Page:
It is entirely natural to feel upset when your cat dies. After all, your cat is a beloved family member. Do not be embarrassed about showing your emotions – veterinary staff expect you to be upset. It takes time to get over the loss of a loved one, and, although reactions differ, often a mixture of feelings – sadness, loneliness and anger – can follow. Try not to feel guilty or blame yourself – the decision for euthanasia is taken with your cat’s interests at heart to avoid suffering. Some people find themselves questioning whether they did the right thing. It is normal to feel some doubt, though this will ease in time.
Be prepared for the house to feel empty on your return. Try to treasure your memories and talk to family and friends. If you have questions about your cat’s condition, then talk to your vet. Sometimes family, friends and work colleagues who themselves have not experienced a special relationship with an animal, may be unsympathetic or make unhelpful remarks.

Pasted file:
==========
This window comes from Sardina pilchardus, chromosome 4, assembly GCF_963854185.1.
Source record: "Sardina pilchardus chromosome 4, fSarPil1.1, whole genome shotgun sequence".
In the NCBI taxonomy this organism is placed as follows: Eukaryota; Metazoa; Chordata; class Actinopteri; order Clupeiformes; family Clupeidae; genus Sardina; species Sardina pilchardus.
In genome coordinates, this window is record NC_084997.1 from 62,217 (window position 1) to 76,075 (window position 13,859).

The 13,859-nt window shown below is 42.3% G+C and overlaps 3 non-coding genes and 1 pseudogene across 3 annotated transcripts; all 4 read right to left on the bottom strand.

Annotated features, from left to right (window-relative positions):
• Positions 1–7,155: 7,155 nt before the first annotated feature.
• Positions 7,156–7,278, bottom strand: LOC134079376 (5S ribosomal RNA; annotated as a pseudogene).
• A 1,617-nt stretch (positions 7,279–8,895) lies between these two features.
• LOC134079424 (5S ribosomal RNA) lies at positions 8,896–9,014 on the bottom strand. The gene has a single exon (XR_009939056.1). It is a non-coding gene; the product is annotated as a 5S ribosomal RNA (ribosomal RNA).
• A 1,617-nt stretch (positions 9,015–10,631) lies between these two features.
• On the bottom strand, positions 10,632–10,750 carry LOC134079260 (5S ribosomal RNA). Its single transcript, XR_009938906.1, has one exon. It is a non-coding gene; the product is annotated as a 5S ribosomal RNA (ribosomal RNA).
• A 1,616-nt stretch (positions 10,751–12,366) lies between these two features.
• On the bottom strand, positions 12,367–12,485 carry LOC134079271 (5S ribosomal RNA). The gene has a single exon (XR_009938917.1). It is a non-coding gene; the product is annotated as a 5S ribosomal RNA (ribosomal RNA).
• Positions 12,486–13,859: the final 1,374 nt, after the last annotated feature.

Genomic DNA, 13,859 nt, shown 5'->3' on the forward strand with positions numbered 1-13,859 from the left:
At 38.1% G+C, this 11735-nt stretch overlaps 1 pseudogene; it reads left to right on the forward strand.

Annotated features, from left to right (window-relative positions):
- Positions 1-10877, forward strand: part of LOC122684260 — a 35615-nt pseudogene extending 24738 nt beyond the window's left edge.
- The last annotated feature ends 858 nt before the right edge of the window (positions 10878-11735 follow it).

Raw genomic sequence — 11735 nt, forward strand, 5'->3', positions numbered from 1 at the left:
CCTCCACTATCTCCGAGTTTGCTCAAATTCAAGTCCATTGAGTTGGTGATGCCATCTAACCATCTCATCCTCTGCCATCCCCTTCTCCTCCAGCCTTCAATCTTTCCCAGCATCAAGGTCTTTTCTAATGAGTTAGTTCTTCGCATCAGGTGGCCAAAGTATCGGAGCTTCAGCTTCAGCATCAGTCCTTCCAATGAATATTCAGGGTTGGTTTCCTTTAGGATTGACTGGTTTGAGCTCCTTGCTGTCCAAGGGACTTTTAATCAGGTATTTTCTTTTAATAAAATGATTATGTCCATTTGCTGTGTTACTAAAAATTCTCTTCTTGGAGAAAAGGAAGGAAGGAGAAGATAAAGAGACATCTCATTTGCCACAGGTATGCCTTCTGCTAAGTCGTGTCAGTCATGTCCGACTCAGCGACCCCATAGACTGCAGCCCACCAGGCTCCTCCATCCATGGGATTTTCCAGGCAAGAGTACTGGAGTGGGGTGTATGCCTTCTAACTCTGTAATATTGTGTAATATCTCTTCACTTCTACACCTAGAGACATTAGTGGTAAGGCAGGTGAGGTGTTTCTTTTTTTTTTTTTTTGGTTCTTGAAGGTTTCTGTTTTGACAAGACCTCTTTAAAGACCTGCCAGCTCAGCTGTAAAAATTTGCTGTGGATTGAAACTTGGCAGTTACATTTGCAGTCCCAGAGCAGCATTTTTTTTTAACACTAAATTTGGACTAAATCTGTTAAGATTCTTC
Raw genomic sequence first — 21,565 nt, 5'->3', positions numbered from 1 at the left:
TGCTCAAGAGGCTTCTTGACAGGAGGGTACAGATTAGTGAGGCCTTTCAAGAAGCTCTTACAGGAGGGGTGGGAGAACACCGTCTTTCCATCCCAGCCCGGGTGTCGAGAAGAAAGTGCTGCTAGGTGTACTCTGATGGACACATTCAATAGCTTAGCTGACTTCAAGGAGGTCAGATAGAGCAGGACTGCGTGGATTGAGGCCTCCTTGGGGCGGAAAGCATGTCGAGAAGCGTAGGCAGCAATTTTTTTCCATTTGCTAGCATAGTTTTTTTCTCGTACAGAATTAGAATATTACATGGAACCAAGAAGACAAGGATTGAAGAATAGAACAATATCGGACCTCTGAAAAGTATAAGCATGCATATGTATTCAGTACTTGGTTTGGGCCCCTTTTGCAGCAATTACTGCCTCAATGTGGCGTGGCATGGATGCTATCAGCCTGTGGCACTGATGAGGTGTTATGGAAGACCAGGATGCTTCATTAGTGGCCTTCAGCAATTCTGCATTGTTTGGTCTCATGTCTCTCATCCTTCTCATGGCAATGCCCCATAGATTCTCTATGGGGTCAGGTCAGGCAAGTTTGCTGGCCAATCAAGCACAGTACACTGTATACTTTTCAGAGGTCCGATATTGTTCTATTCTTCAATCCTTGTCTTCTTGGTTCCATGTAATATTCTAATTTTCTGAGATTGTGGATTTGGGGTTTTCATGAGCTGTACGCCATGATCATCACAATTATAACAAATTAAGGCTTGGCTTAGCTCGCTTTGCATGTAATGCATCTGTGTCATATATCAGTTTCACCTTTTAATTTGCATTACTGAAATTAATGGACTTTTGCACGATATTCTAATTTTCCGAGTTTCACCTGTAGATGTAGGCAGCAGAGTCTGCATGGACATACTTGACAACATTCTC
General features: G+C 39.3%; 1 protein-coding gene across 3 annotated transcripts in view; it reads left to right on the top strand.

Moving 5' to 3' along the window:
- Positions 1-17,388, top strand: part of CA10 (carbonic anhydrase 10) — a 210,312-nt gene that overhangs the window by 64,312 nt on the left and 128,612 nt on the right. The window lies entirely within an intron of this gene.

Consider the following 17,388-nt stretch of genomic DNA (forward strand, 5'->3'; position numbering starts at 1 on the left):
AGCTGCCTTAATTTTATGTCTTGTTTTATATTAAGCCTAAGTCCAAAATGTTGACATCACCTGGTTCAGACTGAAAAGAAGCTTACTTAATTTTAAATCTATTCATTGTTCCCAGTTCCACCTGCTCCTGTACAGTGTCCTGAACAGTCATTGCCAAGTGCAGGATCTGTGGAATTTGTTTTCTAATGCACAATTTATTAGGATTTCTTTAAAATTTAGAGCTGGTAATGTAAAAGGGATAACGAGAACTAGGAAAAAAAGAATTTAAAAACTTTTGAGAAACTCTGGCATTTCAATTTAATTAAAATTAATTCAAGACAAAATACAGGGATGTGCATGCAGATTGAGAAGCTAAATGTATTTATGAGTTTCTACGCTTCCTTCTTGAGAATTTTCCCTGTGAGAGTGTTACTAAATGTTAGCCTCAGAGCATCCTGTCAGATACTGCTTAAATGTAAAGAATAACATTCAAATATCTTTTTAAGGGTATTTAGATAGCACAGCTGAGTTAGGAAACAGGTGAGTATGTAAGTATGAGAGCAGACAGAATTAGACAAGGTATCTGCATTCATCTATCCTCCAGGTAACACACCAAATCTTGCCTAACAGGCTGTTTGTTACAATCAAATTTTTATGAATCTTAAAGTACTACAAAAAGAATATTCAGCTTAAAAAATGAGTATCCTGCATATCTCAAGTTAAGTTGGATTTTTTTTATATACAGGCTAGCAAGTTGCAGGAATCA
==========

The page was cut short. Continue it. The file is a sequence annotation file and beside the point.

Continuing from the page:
For children it can be especially upsetting, as it may be their first experience of death. Children need support even if they are not outwardly upset. Talk to them honestly about what is happening and, as far as possible, involve them in the decision making. Rituals such as funerals, making a memorial or assembling a scrapbook with memories of the cat may help. Be prepared for questions about death and its finality. For adolescents the loss of a cat can be particularly difficult, as your cat may be the family member to whom they feel closest. For young people who have other difficulties in their lives, the loss of a cat can be devastating, and it may be sensible to seek professional advice.